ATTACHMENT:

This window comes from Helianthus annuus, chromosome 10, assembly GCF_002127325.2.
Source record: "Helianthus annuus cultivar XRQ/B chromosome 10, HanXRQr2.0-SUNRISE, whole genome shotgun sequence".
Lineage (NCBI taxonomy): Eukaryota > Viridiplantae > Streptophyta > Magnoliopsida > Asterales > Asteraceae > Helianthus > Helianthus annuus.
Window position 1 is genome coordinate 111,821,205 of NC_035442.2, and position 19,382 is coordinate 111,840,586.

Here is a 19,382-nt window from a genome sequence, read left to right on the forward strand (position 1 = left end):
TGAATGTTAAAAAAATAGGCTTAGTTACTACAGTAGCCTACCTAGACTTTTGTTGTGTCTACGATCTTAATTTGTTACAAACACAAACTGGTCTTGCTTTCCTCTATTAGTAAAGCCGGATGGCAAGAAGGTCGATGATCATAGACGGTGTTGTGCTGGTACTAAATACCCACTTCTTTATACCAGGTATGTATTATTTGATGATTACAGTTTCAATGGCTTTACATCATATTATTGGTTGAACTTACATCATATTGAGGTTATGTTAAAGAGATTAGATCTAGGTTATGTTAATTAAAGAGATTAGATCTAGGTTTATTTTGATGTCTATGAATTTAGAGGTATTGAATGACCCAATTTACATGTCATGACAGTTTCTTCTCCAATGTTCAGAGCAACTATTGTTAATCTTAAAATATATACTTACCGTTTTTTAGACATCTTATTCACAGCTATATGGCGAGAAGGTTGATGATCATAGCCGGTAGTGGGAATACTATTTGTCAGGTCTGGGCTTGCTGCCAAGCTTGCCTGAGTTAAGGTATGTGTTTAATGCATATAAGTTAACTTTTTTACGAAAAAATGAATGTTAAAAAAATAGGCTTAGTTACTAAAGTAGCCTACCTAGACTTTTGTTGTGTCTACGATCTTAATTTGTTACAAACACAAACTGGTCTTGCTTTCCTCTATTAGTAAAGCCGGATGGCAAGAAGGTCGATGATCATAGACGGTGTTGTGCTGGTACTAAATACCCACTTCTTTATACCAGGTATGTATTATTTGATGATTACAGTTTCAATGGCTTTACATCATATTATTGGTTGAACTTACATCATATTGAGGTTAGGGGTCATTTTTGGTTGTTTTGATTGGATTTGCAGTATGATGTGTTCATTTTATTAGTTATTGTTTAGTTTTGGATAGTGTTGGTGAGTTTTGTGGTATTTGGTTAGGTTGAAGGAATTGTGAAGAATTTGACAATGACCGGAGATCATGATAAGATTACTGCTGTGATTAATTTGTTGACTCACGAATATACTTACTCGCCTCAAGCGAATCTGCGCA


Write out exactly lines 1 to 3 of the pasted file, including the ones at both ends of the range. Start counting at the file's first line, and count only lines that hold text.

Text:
This window comes from Helianthus annuus, chromosome 10, assembly GCF_002127325.2.
Source record: "Helianthus annuus cultivar XRQ/B chromosome 10, HanXRQr2.0-SUNRISE, whole genome shotgun sequence".
Lineage (NCBI taxonomy): Eukaryota > Viridiplantae > Streptophyta > Magnoliopsida > Asterales > Asteraceae > Helianthus > Helianthus annuus.